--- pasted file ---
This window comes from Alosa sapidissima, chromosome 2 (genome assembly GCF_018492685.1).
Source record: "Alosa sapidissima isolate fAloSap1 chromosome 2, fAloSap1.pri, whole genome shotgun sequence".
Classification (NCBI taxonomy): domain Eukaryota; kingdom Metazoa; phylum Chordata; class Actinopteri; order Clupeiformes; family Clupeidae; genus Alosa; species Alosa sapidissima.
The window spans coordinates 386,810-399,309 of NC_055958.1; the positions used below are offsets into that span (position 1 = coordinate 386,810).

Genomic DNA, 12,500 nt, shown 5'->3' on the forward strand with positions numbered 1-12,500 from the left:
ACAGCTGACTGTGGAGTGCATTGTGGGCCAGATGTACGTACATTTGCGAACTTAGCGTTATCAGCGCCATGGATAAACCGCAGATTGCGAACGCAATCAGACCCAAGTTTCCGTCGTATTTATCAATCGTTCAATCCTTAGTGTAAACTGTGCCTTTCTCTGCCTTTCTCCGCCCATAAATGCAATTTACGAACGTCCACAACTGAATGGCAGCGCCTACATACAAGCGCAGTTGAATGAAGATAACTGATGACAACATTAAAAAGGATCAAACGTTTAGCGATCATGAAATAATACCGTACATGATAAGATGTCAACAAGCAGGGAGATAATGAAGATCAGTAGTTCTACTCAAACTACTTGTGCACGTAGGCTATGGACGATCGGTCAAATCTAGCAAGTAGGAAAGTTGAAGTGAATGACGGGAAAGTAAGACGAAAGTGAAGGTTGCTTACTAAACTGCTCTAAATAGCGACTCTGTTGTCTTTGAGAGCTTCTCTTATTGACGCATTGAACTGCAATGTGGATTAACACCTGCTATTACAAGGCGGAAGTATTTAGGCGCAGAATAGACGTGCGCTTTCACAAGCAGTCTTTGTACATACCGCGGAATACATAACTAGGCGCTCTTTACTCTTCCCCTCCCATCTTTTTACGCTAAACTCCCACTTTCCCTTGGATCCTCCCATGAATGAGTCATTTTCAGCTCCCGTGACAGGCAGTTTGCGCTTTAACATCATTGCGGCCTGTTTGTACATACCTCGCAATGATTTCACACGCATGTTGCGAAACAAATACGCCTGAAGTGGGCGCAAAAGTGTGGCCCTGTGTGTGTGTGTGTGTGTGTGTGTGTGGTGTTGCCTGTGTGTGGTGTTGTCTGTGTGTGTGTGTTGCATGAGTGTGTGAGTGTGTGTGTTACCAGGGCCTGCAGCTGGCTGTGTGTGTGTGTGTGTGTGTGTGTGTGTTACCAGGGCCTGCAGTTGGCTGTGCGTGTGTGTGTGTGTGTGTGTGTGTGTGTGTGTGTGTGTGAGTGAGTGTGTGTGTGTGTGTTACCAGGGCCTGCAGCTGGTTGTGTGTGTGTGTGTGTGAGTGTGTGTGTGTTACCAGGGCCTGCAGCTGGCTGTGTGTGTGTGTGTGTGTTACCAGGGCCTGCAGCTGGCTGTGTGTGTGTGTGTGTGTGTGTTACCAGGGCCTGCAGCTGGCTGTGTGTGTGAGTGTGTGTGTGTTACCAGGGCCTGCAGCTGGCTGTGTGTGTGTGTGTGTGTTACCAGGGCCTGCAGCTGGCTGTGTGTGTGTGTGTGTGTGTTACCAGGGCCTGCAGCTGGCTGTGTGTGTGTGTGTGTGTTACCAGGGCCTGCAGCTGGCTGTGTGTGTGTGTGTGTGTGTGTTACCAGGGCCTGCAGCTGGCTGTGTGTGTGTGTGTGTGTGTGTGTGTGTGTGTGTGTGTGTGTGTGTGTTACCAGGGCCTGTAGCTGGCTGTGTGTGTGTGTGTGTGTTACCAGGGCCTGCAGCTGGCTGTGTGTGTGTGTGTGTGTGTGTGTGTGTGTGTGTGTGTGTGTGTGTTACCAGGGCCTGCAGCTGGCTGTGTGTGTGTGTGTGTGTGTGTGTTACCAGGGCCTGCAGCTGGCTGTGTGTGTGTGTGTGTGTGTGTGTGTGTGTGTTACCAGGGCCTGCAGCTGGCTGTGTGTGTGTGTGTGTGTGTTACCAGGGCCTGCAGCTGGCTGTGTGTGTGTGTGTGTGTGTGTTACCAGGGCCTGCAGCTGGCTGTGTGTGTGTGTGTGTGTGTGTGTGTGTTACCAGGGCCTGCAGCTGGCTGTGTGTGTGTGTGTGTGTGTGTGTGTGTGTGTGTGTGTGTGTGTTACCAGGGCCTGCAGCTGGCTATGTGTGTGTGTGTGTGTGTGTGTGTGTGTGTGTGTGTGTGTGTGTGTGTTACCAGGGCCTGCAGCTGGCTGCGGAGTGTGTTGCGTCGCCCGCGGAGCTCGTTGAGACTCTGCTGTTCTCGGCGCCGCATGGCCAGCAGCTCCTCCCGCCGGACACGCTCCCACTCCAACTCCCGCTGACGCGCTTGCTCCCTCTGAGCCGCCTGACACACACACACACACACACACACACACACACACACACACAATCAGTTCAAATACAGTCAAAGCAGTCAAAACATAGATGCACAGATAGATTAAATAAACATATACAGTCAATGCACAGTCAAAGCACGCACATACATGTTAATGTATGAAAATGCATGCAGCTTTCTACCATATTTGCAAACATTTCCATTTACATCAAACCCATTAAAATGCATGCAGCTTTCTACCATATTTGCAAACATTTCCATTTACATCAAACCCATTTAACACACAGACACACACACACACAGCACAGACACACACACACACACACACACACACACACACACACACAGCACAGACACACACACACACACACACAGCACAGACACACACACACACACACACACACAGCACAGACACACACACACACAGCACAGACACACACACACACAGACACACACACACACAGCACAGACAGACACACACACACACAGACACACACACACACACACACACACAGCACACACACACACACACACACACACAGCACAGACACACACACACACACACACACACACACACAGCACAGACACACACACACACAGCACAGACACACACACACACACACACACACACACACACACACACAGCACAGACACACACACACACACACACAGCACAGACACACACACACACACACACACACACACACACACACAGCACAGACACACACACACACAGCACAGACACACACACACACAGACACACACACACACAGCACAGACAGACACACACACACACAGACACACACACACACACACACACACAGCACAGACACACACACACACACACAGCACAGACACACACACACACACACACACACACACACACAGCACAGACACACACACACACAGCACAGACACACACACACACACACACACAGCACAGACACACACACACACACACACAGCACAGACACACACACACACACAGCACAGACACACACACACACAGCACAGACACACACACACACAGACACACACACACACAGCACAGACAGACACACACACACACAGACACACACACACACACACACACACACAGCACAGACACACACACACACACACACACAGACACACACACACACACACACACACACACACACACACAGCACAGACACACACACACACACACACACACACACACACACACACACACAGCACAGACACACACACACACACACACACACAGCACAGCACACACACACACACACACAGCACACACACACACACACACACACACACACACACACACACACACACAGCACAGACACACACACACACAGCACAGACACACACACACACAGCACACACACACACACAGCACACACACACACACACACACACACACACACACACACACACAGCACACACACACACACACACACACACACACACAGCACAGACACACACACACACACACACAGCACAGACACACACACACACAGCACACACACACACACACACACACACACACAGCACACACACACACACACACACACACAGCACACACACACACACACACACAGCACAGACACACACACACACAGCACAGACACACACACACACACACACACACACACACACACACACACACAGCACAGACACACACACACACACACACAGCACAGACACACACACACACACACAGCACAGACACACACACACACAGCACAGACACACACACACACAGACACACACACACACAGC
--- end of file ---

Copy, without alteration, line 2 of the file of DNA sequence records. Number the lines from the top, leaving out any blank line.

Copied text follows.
Source record: "Alosa sapidissima isolate fAloSap1 chromosome 2, fAloSap1.pri, whole genome shotgun sequence".